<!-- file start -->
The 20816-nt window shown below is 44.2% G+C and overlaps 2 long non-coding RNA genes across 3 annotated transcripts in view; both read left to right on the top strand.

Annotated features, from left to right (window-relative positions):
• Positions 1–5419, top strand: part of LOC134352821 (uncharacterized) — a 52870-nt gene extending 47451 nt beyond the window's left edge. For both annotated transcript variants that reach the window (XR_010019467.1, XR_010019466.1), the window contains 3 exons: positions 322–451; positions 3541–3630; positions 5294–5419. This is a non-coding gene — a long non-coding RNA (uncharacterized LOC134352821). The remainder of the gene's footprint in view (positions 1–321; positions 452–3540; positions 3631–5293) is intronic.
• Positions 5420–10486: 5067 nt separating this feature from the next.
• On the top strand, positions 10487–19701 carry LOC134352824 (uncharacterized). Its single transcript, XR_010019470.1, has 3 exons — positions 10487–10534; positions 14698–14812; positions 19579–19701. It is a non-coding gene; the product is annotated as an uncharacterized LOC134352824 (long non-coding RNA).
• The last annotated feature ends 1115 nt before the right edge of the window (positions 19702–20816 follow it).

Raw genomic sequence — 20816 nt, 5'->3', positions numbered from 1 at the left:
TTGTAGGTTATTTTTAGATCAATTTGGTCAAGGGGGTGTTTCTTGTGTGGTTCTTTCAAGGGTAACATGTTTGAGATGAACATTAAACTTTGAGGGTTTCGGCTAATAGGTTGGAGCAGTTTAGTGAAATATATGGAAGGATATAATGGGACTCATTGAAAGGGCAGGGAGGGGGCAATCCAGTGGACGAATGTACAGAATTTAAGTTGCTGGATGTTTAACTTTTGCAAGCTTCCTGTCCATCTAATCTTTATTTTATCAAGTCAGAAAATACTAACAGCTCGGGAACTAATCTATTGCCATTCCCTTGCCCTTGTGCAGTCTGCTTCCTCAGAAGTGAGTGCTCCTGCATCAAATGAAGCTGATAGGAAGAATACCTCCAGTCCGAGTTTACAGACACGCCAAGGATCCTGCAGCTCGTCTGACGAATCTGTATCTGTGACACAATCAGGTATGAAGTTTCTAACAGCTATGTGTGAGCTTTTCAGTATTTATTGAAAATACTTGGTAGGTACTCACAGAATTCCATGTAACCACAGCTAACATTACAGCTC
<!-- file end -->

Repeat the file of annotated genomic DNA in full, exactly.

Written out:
The 20816-nt window shown below is 44.2% G+C and overlaps 2 long non-coding RNA genes across 3 annotated transcripts in view; both read left to right on the top strand.

Annotated features, from left to right (window-relative positions):
• Positions 1–5419, top strand: part of LOC134352821 (uncharacterized) — a 52870-nt gene extending 47451 nt beyond the window's left edge. For both annotated transcript variants that reach the window (XR_010019467.1, XR_010019466.1), the window contains 3 exons: positions 322–451; positions 3541–3630; positions 5294–5419. This is a non-coding gene — a long non-coding RNA (uncharacterized LOC134352821). The remainder of the gene's footprint in view (positions 1–321; positions 452–3540; positions 3631–5293) is intronic.
• Positions 5420–10486: 5067 nt separating this feature from the next.
• On the top strand, positions 10487–19701 carry LOC134352824 (uncharacterized). Its single transcript, XR_010019470.1, has 3 exons — positions 10487–10534; positions 14698–14812; positions 19579–19701. It is a non-coding gene; the product is annotated as an uncharacterized LOC134352824 (long non-coding RNA).
• The last annotated feature ends 1115 nt before the right edge of the window (positions 19702–20816 follow it).

Raw genomic sequence — 20816 nt, 5'->3', positions numbered from 1 at the left:
TTGTAGGTTATTTTTAGATCAATTTGGTCAAGGGGGTGTTTCTTGTGTGGTTCTTTCAAGGGTAACATGTTTGAGATGAACATTAAACTTTGAGGGTTTCGGCTAATAGGTTGGAGCAGTTTAGTGAAATATATGGAAGGATATAATGGGACTCATTGAAAGGGCAGGGAGGGGGCAATCCAGTGGACGAATGTACAGAATTTAAGTTGCTGGATGTTTAACTTTTGCAAGCTTCCTGTCCATCTAATCTTTATTTTATCAAGTCAGAAAATACTAACAGCTCGGGAACTAATCTATTGCCATTCCCTTGCCCTTGTGCAGTCTGCTTCCTCAGAAGTGAGTGCTCCTGCATCAAATGAAGCTGATAGGAAGAATACCTCCAGTCCGAGTTTACAGACACGCCAAGGATCCTGCAGCTCGTCTGACGAATCTGTATCTGTGACACAATCAGGTATGAAGTTTCTAACAGCTATGTGTGAGCTTTTCAGTATTTATTGAAAATACTTGGTAGGTACTCACAGAATTCCATGTAACCACAGCTAACATTACAGCTC